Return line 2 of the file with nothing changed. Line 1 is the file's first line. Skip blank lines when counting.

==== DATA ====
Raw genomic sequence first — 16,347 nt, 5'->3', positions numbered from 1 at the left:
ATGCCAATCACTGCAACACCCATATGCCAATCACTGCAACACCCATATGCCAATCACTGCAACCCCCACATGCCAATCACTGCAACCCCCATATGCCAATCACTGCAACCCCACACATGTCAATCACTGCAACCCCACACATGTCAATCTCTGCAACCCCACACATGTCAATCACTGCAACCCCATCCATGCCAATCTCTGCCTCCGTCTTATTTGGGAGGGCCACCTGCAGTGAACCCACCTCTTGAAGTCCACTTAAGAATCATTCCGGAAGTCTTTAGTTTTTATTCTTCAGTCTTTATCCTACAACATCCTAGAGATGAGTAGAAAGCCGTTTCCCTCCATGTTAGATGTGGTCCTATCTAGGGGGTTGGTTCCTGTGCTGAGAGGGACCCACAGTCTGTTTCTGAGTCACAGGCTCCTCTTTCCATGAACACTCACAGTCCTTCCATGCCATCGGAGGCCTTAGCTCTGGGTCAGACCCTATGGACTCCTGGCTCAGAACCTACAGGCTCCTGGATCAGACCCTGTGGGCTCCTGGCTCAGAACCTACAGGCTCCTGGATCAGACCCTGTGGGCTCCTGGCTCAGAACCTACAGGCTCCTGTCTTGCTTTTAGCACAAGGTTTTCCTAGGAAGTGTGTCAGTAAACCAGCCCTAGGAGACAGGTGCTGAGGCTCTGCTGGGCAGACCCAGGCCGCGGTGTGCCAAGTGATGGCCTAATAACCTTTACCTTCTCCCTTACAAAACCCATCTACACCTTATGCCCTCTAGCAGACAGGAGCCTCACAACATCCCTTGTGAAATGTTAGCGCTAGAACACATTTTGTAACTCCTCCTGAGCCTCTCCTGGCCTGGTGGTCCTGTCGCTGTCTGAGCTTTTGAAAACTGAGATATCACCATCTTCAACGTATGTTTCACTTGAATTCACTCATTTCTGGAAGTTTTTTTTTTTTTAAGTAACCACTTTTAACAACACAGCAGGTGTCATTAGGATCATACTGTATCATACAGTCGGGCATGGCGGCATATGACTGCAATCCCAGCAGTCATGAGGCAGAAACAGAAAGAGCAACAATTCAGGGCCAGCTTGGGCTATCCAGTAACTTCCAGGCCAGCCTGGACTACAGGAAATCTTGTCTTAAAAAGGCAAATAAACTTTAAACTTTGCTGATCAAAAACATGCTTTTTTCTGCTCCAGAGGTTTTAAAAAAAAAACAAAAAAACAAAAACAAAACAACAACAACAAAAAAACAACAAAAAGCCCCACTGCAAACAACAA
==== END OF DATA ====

ATGCCAATCACTGCAACACCCATATGCCAATCACTGCAACACCCATATGCCAATCACTGCAACCCCCACATGCCAATCACTGCAACCCCCATATGCCAATCACTGCAACCCCACACATGTCAATCACTGCAACCCCACACATGTCAATCTCTGCAACCCCACACATGTCAATCACTGCAACCCCATCCATGCCAATCTCTGCCTCCGTCTTATTTGGGAGGGCCACCTGCAGTGAACCCACCTCTTGAAGTCCACTTAAGAATCATTCCGGAAGTCTTTAGTTTTTATTCTTCAGTCTTTATCCTACAACATCCTAGAGATGAGTAGAAAGCCGTTTCCCTCCATGTTAGATGTGGTCCTATCTAGGGGGTTGGTTCCTGTGCTGAGAGGGACCCACAGTCTGTTTCTGAGTCACAGGCTCCTCTTTCCATGAACACTCACAGTCCTTCCATGCCATCGGAGGCCTTAGCTCTGGGTCAGACCCTATGGACTCCTGGCTCAGAACCTACAGGCTCCTGGATCAGACCCTGTGGGCTCCTGGCTCAGAACCTACAGGCTCCTGGATCAGACCCTGTGGGCTCCTGGCTCAGAACCTACAGGCTCCTGTCTTGCTTTTAGCACAAGGTTTTCCTAGGAAGTGTGTCAGTAAACCAGCCCTAGGAGACAGGTGCTGAGGCTCTGCTGGGCAGACCCAGGCCGCGGTGTGCCAAGTGATGGCCTAATAACCTTTACCTTCTCCCTTACAAAACCCATCTACACCTTATGCCCTCTAGCAGACAGGAGCCTCACAACATCCCTTGTGAAATGTTAGCGCTAGAACACATTTTGTAACTCCTCCTGAGCCTCTCCTGGCCTGGTGGTCCTGTCGCTGTCTGAGCTTTTGAAAACTGAGATATCACCATCTTCAACGTATGTTTCACTTGAATTCACTCATTTCTGGAAGTTTTTTTTTTTTTAAGTAACCACTTTTAACAACACAGCAGGTGTCATTAGGATCATACTGTATCATACAGTCGGGCATGGCGGCATATGACTGCAATCCCAGCAGTCATGAGGCAGAAACAGAAAGAGCAACAATTCAGGGCCAGCTTGGGCTATCCAGTAACTTCCAGGCCAGCCTGGACTACAGGAAATCTTGTCTTAAAAAGGCAAATAAACTTTAAACTTTGCTGATCAAAAACATGCTTTTTTCTGCTCCAGAGGTTTTAAAAAAAAAACAAAAAAACAAAAACAAAACAACAACAACAAAAAAACAACAAAAAGCCCCACTGCAAACAACAA